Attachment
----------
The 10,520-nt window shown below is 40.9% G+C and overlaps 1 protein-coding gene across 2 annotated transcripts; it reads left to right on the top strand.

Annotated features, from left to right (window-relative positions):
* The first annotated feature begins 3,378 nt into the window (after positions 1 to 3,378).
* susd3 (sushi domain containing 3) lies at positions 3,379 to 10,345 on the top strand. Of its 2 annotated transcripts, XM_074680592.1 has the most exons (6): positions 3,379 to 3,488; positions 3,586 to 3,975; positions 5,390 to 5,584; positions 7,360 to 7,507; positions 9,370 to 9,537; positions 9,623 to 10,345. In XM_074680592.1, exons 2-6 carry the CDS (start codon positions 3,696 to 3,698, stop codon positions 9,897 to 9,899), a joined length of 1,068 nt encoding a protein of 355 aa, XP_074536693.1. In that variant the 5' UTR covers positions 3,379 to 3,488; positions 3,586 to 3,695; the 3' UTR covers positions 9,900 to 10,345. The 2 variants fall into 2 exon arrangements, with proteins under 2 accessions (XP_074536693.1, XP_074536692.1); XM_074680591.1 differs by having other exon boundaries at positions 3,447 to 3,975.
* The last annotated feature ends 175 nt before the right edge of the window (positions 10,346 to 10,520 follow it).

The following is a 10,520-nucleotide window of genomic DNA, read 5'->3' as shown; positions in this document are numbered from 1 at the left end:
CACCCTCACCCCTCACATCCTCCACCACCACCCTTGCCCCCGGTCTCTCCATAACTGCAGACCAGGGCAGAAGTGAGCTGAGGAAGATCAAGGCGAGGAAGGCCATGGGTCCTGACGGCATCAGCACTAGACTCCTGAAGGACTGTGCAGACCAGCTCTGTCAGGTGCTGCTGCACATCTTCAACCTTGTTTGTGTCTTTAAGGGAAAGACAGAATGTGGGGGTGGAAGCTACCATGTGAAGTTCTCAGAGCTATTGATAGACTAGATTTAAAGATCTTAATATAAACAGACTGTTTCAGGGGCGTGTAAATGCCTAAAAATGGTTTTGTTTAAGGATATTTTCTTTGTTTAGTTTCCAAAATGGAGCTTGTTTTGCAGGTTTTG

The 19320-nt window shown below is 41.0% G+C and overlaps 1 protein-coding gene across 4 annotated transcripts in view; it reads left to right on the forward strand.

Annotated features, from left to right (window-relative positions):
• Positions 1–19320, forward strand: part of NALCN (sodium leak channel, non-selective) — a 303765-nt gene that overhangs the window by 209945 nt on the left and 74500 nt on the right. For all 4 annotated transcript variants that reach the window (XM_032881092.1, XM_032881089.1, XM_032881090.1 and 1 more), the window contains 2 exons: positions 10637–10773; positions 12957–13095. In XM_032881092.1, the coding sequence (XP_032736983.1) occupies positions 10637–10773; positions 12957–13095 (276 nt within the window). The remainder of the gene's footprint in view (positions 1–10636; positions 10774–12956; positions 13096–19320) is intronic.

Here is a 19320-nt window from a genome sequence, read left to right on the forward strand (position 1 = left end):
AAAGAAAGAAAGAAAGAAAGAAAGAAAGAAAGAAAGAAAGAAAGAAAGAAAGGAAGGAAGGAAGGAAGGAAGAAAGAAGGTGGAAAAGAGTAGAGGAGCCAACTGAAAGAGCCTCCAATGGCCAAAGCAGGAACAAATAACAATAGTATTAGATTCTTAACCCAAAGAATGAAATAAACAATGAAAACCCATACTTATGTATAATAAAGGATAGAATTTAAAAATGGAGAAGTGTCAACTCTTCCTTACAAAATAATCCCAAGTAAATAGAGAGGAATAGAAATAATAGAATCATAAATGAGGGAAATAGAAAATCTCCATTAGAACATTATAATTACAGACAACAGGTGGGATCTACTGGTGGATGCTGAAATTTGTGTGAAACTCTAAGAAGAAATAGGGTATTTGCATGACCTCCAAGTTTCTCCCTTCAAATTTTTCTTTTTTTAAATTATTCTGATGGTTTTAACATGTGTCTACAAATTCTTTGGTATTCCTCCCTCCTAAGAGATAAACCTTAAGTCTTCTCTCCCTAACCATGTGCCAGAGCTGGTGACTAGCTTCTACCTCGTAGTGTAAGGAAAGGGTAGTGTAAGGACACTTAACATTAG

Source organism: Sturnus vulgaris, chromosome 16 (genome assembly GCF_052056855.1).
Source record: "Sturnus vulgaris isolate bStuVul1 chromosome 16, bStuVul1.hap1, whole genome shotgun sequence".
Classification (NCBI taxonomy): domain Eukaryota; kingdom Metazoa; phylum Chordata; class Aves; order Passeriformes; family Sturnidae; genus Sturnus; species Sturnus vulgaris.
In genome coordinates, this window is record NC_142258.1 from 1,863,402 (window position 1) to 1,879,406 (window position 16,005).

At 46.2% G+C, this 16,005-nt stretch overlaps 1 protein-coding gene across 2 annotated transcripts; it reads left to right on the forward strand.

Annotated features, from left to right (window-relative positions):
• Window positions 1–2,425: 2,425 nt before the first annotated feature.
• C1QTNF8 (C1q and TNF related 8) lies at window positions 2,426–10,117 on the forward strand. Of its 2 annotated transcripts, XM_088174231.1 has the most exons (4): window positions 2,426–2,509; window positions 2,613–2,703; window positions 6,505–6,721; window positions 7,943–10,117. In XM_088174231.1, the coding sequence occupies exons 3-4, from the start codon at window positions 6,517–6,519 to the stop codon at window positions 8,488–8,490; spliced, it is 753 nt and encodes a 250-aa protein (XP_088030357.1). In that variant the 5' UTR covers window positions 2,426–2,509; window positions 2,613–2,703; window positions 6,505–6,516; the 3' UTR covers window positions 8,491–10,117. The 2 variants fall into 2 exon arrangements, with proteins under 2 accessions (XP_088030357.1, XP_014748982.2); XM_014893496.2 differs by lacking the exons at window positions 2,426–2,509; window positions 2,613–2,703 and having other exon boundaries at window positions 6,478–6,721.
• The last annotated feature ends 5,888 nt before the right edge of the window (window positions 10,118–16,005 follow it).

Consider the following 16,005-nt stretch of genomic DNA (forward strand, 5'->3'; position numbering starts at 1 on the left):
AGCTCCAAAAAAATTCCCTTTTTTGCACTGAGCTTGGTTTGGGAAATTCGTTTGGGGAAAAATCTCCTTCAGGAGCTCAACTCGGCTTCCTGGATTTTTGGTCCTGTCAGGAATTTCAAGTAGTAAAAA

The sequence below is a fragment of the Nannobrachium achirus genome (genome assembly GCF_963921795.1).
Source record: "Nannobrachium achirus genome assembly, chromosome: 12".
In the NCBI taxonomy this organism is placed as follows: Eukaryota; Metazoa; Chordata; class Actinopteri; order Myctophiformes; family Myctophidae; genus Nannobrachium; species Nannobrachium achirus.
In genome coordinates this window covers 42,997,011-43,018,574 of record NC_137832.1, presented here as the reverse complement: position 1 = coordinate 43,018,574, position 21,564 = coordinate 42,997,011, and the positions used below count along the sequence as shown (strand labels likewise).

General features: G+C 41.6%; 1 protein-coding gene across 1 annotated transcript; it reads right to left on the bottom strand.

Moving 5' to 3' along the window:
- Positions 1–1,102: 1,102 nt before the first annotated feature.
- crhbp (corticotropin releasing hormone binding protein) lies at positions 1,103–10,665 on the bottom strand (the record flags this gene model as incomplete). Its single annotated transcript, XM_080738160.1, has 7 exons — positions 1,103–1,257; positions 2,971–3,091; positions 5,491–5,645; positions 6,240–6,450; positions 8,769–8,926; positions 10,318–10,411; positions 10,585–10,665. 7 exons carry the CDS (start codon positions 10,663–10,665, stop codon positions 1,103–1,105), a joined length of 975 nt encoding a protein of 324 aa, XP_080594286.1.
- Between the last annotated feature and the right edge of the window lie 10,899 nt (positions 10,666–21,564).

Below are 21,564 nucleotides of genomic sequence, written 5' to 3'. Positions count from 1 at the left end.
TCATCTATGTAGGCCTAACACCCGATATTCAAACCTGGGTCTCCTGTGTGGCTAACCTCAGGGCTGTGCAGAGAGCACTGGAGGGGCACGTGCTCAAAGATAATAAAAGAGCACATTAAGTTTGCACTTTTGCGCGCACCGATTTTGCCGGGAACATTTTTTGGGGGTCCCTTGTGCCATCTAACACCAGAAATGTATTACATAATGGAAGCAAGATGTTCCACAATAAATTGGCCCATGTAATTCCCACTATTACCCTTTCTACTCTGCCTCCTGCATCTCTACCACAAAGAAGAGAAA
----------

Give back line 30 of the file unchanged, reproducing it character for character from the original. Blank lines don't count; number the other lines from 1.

- Positions 1–1,102: 1,102 nt before the first annotated feature.